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A toy store like no other

By Staff | Nov 29, 2013

TOY STORE EMPLOYEE Dale Landenthin, left, shows a John Deere tractor model to customer Denny Lundgren, of Le Mars.

LE MARS – For that scale-model farm equipment collection that’s not quite complete or for the farmer who wants a model duplicate of equipment he may have customed, the Le Mars Toy Store may be the source to consult for Christmas gift giving.

Albert Schulz’s unique business boasts an inventory of 10,000 scale model toys of tractors and other farm implements in a lower-level room at 30 Plymouth Street SW, Le Mars.

Schulz, 63, a local cattleman and owner of Schulz Ag Agency, opened the toy store 19 years ago.

“It’s been a kind of fluke as to all that’s happened since then,” he said.

Rows of glassed showcases are filled not only with tractors that enthusiasts love to collect, but virtually every type of implement that could attach to them.

Albert Schulz Le Mars Toy Store owner

Farm trucks are also included in the inventory of both new and old equipment – some kept in boxes 50 years or more by their previous owners.

Schulz said Black Friday, the day following Thanksgiving that retailers say is the biggest sale day of the year, requires no special promotion for him.

His toy store customers – local, regional and foreign visitors – visit the store throughout the year, he said.

He’s had customers from 47 states and 12 countries including South Africa, France, England, Switzerland, Canada and South America.

While Schulz acknowledges the growing and harvest seasons may make a dent in his walk-in customers, strong winter customer traffic compensates for the slower summer season.

Stacked boxes at the top of the stairs signal the store’s large number of phone or mail order customers.

The 1,000 who attended the store’s March 2012 Appreciation Day attest to its popularity, Schulz said.

“We appeared last year on national television,” Schulz said, “and that gave us an added boost nationwide. Our attendance at the Dyersville Summer Toy Show gaves us the opportunity last year to meet new customers.”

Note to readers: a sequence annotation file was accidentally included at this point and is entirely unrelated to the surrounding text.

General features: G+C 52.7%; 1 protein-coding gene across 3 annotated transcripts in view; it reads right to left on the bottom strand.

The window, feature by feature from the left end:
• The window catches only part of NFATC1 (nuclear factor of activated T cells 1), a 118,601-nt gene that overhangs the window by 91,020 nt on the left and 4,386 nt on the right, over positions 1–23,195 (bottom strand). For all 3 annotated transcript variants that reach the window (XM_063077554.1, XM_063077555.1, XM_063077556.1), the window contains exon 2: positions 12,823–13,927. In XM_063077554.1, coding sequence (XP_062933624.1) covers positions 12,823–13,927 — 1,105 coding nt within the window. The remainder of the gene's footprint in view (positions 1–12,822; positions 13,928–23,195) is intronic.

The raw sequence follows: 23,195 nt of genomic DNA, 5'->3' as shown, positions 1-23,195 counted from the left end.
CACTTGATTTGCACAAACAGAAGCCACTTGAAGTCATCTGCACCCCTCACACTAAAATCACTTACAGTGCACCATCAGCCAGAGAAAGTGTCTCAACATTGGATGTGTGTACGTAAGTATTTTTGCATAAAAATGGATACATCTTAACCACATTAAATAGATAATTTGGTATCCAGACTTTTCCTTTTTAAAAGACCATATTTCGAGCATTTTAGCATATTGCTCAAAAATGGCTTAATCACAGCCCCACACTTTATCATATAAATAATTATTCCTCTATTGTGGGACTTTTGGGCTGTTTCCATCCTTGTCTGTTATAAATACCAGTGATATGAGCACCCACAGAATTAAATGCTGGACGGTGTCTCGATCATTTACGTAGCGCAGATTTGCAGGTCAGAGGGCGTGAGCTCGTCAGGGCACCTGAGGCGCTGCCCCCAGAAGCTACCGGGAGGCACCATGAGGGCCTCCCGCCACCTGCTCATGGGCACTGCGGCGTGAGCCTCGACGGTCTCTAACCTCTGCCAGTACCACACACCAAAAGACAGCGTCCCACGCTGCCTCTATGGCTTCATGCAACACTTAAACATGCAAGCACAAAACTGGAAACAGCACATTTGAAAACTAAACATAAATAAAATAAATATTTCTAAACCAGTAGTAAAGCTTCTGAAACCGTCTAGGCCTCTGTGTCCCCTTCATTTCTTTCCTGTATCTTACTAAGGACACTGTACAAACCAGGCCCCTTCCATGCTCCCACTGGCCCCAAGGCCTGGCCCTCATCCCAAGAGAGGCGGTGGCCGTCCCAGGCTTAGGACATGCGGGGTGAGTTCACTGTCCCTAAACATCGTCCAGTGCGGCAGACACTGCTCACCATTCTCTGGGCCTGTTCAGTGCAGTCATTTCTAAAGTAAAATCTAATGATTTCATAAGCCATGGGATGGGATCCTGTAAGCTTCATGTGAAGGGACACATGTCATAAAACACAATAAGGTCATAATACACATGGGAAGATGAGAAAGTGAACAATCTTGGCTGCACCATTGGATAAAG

His presence at farm equipment events such as the Big Iron Farm Show in Fargo, N.D., results in new customers, he said.

Visitors look over full-size equipment deciding they also want the smaller, collectable versions to take home, Schulz said.

Nostagia rules

Schulz said his customer demographics list range in age from 40 and older. At the other end of the spectrum, he said, are the youngsters who come in with their parents and grandparents.

The store’s varied selection of 24 makes of peddle-tractors, Schulz said, is quick to catch the eye of young shoppers.

For the store’s adult customers, he said, it’s a matter of knowing what piece of equipment they want either for their own collection or to give to a friend, fellow collector or family member.

“It’s often easy to sense the customers who may want something for sentimental reasons,” Schulz said, ” or perhaps to hand down as an heirloom. What you see in this day and age is a sort of agricultural nostalgia.

“You see customers often longing for the good old days and something that brings back memories of visiting grandma and grandpa. Someone may have had a specific tractor and wants one like it.”

Prices vary, Schulz said, pointing to the table called the salvage yard that holds discounted equipment someone has brought in with some measure of damage.

He drew a customer’s attention to a showcased red combine, one of six manufactured in the store’s machine shop in March 2012 by Schulz’s metalworker and lathe contract employees.

Four of the combines, with a price tag of $2,500, have been sold, he said.

Custom work

“We have customers who come in wanting to have their equipment restored or customized,” he said, “to have for sentimental reasons, perhaps, a name on a tractor or that want something like the real thing that actually runs and drives.

“We’ve also been asked to customize equipment for use in funeral or memorial services for a deceased farmer or collector.

“In other instances it’s a matter of someone wanting to restore say a click hitch or rear weight, to change wheels on the equipment. Our staff can do that, too.”

He pointed to a notebook filled with future customizing or restoration requests.

The majority of the repair or replacement parts needed, Schulz said, are manufactured in-house.

Schulz said he has his own tractor and equipment collection that started with models of farm equipment during his youth.

Schulz said that while he feels complimented when a first-time visitor occasionally believes he or she has entered a toy museum, he’s quick to point out otherwise.

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